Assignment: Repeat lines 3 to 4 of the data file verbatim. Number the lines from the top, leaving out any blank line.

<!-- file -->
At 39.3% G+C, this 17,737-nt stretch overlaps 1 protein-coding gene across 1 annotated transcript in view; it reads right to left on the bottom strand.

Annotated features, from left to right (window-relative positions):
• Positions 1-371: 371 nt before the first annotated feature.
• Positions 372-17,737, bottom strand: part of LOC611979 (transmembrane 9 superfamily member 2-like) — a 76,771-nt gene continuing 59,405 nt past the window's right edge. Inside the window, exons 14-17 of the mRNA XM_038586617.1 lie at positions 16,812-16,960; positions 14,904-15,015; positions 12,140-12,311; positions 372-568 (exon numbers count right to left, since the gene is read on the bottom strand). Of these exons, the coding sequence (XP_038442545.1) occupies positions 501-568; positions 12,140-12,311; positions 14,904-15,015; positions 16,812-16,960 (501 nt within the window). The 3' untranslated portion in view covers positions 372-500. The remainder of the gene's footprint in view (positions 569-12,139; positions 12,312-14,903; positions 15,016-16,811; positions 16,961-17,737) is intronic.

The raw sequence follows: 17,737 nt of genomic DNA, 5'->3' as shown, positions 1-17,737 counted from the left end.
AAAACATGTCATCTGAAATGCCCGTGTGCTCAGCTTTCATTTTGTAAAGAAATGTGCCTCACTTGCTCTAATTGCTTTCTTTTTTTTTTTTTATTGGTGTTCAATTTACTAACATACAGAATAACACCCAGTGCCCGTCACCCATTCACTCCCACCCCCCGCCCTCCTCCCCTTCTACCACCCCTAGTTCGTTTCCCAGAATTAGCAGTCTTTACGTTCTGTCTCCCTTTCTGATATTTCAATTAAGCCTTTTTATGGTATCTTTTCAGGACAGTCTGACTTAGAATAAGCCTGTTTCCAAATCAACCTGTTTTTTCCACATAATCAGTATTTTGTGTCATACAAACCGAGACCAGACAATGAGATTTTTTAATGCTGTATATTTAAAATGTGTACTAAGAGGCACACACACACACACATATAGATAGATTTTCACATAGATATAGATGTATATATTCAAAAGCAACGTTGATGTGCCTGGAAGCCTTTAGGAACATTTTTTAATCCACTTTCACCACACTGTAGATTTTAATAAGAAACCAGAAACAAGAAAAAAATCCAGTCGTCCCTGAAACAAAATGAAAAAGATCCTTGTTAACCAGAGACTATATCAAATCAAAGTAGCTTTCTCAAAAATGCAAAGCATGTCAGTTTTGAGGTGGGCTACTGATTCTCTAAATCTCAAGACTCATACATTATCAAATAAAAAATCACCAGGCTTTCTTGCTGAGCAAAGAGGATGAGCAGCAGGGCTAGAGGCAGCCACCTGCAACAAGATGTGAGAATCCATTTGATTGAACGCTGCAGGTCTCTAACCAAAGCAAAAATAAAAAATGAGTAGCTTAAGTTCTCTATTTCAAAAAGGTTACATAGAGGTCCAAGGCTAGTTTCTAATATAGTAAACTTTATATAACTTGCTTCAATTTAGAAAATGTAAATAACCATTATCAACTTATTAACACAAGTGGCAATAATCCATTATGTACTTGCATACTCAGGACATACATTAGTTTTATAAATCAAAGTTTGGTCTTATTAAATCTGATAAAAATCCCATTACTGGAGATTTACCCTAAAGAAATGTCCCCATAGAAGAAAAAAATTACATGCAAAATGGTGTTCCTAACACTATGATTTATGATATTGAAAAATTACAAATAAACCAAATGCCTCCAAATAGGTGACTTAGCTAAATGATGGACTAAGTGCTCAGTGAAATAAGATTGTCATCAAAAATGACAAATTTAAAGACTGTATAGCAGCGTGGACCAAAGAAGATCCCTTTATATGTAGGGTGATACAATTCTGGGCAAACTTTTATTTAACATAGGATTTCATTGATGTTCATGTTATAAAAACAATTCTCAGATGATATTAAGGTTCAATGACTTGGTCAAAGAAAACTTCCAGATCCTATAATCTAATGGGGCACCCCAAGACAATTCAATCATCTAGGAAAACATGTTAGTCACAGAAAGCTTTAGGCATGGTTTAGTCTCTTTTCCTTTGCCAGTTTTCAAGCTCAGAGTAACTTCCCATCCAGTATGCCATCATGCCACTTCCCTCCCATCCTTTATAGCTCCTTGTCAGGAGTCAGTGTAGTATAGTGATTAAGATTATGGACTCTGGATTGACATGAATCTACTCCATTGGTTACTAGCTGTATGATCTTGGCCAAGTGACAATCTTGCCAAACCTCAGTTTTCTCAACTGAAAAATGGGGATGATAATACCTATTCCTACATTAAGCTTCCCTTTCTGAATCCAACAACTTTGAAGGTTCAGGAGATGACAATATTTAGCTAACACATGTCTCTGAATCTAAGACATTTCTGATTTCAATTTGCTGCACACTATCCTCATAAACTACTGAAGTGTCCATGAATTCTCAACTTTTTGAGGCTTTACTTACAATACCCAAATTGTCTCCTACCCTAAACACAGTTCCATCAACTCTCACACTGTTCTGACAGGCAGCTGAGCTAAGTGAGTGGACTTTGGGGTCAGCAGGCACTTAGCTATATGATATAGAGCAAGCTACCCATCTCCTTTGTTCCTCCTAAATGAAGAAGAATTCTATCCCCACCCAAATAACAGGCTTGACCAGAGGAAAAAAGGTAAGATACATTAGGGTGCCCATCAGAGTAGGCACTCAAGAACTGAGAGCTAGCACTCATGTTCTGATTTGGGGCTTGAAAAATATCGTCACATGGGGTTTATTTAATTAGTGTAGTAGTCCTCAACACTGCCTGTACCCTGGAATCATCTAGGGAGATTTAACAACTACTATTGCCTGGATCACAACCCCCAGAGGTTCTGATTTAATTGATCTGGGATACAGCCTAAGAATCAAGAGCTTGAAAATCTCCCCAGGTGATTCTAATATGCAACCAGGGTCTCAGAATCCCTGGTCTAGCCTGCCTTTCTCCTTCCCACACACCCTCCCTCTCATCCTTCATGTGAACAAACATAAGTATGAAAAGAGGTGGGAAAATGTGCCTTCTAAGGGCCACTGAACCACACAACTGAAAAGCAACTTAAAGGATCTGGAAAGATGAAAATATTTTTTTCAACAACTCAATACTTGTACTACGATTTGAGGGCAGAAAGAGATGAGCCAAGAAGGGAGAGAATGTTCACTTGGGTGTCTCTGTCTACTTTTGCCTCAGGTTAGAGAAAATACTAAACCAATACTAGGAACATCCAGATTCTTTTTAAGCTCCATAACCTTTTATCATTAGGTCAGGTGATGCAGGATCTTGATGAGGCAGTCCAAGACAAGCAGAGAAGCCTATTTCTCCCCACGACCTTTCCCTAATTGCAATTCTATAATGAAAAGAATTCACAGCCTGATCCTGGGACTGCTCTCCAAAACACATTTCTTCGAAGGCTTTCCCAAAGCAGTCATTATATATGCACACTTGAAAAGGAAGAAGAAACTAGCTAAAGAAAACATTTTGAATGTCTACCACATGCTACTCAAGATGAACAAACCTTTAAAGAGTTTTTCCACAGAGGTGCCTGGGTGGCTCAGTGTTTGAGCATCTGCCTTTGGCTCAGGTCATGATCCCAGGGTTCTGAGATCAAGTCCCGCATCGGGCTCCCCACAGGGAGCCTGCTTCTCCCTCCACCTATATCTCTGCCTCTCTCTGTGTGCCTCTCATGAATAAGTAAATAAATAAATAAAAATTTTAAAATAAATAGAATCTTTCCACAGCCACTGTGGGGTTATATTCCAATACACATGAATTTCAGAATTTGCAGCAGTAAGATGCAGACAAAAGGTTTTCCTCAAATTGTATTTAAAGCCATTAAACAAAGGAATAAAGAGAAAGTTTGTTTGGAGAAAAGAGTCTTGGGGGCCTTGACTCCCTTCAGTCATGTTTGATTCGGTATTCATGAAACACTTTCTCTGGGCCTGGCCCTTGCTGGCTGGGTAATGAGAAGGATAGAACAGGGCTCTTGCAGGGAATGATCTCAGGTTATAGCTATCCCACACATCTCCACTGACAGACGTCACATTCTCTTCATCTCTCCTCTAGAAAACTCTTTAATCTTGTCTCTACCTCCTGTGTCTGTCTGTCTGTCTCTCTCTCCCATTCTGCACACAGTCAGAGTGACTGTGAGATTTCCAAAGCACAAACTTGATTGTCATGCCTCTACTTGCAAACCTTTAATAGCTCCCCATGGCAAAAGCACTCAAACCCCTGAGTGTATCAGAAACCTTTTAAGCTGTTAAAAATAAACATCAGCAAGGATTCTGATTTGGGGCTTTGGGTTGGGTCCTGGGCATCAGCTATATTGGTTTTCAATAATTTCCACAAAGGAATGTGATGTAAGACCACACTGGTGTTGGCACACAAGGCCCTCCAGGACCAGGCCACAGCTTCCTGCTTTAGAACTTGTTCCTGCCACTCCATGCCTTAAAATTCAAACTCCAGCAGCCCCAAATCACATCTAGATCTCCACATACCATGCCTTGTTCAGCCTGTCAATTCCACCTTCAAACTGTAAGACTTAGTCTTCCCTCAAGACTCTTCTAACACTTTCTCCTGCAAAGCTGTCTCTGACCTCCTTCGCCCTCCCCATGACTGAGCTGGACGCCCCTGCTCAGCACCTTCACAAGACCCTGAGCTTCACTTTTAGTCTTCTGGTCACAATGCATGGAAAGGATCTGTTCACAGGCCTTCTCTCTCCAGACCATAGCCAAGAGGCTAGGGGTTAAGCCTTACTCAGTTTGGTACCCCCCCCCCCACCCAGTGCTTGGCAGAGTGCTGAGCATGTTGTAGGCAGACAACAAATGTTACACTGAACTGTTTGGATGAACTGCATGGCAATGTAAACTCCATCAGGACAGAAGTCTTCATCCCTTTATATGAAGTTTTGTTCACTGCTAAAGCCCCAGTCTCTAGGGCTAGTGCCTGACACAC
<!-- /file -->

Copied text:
• Positions 1-371: 371 nt before the first annotated feature.
• Positions 372-17,737, bottom strand: part of LOC611979 (transmembrane 9 superfamily member 2-like) — a 76,771-nt gene continuing 59,405 nt past the window's right edge. Inside the window, exons 14-17 of the mRNA XM_038586617.1 lie at positions 16,812-16,960; positions 14,904-15,015; positions 12,140-12,311; positions 372-568 (exon numbers count right to left, since the gene is read on the bottom strand). Of these exons, the coding sequence (XP_038442545.1) occupies positions 501-568; positions 12,140-12,311; positions 14,904-15,015; positions 16,812-16,960 (501 nt within the window). The 3' untranslated portion in view covers positions 372-500. The remainder of the gene's footprint in view (positions 569-12,139; positions 12,312-14,903; positions 15,016-16,811; positions 16,961-17,737) is intronic.